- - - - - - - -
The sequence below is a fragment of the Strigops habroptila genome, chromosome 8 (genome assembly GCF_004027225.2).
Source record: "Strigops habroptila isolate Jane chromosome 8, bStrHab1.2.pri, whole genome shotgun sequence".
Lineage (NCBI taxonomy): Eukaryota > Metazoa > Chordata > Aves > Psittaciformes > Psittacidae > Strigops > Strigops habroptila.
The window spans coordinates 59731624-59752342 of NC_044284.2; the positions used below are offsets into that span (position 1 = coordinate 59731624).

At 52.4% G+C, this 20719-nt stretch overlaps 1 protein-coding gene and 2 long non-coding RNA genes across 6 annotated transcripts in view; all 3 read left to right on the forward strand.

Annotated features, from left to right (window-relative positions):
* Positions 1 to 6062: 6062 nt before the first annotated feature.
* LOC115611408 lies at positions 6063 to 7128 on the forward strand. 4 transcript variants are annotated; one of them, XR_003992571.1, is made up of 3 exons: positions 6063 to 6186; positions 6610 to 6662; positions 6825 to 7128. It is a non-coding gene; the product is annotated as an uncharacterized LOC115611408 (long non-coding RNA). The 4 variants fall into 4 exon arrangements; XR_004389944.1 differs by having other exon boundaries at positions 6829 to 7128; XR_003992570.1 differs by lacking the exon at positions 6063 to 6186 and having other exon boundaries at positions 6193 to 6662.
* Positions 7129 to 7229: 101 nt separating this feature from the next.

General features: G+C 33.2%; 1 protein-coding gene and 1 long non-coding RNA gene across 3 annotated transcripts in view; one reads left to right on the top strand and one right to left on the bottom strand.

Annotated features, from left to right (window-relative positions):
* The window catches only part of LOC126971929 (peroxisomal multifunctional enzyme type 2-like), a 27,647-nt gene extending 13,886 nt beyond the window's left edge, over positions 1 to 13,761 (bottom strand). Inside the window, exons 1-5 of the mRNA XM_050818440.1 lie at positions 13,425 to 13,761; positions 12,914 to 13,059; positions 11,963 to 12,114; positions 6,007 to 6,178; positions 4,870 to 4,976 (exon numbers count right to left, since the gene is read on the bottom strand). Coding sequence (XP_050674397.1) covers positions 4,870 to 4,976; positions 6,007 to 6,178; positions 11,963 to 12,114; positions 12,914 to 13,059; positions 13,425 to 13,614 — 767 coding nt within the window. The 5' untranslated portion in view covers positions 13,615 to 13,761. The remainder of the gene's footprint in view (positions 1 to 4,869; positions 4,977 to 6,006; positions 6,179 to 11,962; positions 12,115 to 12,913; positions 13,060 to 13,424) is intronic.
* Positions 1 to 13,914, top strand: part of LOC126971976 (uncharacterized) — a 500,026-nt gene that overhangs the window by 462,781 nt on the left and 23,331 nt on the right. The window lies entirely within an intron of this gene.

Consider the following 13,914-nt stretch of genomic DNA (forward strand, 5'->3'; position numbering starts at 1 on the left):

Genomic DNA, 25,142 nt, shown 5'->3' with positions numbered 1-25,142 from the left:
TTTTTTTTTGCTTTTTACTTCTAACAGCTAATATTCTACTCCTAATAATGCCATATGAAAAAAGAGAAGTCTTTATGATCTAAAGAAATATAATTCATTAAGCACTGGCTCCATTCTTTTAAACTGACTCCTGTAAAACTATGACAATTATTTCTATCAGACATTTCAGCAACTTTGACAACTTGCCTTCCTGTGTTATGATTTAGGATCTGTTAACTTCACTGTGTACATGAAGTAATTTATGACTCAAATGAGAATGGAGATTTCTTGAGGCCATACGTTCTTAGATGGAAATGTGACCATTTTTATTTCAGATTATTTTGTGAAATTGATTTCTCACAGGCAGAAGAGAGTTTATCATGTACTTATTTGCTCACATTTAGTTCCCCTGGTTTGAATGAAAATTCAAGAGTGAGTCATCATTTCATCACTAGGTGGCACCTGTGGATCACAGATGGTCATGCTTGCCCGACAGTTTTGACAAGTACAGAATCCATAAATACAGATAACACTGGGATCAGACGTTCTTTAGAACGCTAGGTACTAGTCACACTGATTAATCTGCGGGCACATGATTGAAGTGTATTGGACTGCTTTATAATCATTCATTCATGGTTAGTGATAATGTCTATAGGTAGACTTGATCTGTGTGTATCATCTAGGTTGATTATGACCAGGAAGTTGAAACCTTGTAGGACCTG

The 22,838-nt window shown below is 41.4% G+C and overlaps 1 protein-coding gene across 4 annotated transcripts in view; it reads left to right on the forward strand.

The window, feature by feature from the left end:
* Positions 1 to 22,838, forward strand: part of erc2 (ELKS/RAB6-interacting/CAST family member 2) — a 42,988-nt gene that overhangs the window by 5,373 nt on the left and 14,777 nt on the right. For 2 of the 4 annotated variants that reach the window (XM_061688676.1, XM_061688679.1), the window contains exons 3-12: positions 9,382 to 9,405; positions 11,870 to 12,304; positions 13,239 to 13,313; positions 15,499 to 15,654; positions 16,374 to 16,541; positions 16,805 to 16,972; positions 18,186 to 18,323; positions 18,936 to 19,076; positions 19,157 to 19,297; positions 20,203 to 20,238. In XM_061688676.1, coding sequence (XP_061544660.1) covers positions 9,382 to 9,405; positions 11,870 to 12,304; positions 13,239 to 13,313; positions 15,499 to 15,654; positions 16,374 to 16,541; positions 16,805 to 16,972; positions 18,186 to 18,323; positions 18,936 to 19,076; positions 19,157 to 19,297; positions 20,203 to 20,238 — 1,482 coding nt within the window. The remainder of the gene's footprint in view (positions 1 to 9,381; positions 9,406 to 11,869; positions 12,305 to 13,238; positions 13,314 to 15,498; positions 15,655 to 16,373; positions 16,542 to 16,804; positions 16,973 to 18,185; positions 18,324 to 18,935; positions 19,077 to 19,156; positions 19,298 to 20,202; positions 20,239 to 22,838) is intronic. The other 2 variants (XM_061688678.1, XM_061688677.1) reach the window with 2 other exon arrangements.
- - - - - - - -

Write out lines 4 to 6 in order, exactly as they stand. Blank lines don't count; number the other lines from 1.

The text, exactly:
The window spans coordinates 59731624-59752342 of NC_044284.2; the positions used below are offsets into that span (position 1 = coordinate 59731624).

At 52.4% G+C, this 20719-nt stretch overlaps 1 protein-coding gene and 2 long non-coding RNA genes across 6 annotated transcripts in view; all 3 read left to right on the forward strand.

Annotated features, from left to right (window-relative positions):